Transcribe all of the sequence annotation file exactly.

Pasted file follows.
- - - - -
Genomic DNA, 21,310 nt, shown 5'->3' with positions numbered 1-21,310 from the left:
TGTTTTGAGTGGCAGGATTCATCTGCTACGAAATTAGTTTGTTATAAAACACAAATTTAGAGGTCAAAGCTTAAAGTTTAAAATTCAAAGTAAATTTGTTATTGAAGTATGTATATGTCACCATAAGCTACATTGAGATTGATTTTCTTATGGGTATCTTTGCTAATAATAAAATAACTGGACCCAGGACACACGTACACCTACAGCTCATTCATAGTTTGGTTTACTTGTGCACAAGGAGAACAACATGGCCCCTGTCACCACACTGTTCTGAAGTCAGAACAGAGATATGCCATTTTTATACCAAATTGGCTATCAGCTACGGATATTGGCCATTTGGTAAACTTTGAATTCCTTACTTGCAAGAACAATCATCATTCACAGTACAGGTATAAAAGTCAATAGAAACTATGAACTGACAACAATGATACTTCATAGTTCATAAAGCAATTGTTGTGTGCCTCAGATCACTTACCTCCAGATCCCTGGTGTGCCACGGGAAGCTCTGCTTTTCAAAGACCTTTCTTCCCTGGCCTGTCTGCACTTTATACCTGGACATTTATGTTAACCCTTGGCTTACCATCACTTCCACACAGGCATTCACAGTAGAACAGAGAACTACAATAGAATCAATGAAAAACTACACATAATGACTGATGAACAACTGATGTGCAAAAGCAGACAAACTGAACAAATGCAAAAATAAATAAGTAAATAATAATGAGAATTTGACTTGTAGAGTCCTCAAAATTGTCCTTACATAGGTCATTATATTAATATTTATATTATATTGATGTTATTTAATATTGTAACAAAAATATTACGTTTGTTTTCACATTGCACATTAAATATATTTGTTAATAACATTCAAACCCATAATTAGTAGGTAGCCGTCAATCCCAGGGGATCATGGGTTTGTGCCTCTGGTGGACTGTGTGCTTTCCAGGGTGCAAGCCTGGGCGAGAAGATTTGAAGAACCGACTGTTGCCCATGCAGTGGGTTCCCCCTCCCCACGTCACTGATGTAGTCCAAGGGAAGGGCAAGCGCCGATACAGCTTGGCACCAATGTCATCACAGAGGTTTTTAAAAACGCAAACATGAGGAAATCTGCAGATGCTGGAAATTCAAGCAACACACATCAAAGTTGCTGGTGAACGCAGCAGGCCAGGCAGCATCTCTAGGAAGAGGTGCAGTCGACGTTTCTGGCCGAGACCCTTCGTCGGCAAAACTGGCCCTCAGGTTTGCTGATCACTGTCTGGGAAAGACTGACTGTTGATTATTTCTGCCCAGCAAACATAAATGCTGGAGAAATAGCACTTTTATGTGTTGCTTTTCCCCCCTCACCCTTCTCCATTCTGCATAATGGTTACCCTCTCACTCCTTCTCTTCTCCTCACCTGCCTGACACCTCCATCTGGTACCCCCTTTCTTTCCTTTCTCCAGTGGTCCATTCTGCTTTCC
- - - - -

Genomic DNA, 21,310 nt, shown 5'->3' with positions numbered 1-21,310 from the left:
TGTTTTGAGTGGCAGGATTCATCTGCTACGAAATTAGTTTGTTATAAAACACAAATTTAGAGGTCAAAGCTTAAAGTTTAAAATTCAAAGTAAATTTGTTATTGAAGTATGTATATGTCACCATAAGCTACATTGAGATTGATTTTCTTATGGGTATCTTTGCTAATAATAAAATAACTGGACCCAGGACACACGTACACCTACAGCTCATTCATAGTTTGGTTTACTTGTGCACAAGGAGAACAACATGGCCCCTGTCACCACACTGTTCTGAAGTCAGAACAGAGATATGCCATTTTTATACCAAATTGGCTATCAGCTACGGATATTGGCCATTTGGTAAACTTTGAATTCCTTACTTGCAAGAACAATCATCATTCACAGTACAGGTATAAAAGTCAATAGAAACTATGAACTGACAACAATGATACTTCATAGTTCATAAAGCAATTGTTGTGTGCCTCAGATCACTTACCTCCAGATCCCTGGTGTGCCACGGGAAGCTCTGCTTTTCAAAGACCTTTCTTCCCTGGCCTGTCTGCACTTTATACCTGGACATTTATGTTAACCCTTGGCTTACCATCACTTCCACACAGGCATTCACAGTAGAACAGAGAACTACAATAGAATCAATGAAAAACTACACATAATGACTGATGAACAACTGATGTGCAAAAGCAGACAAACTGAACAAATGCAAAAATAAATAAGTAAATAATAATGAGAATTTGACTTGTAGAGTCCTCAAAATTGTCCTTACATAGGTCATTATATTAATATTTATATTATATTGATGTTATTTAATATTGTAACAAAAATATTACGTTTGTTTTCACATTGCACATTAAATATATTTGTTAATAACATTCAAACCCATAATTAGTAGGTAGCCGTCAATCCCAGGGGATCATGGGTTTGTGCCTCTGGTGGACTGTGTGCTTTCCAGGGTGCAAGCCTGGGCGAGAAGATTTGAAGAACCGACTGTTGCCCATGCAGTGGGTTCCCCCTCCCCACGTCACTGATGTAGTCCAAGGGAAGGGCAAGCGCCGATACAGCTTGGCACCAATGTCATCACAGAGGTTTTTAAAAACGCAAACATGAGGAAATCTGCAGATGCTGGAAATTCAAGCAACACACATCAAAGTTGCTGGTGAACGCAGCAGGCCAGGCAGCATCTCTAGGAAGAGGTGCAGTCGACGTTTCTGGCCGAGACCCTTCGTCGGCAAAACTGGCCCTCAGGTTTGCTGATCACTGTCTGGGAAAGACTGACTGTTGATTATTTCTGCCCAGCAAACATAAATGCTGGAGAAATAGCACTTTTATGTGTTGCTTTTCCCCCCTCACCCTTCTCCATTCTGCATAATGGTTACCCTCTCACTCCTTCTCTTCTCCTCACCTGCCTGACACCTCCATCTGGTACCCCCTTTCTTTCCTTTCTCCAGTGGTCCATTCTGCTTTCC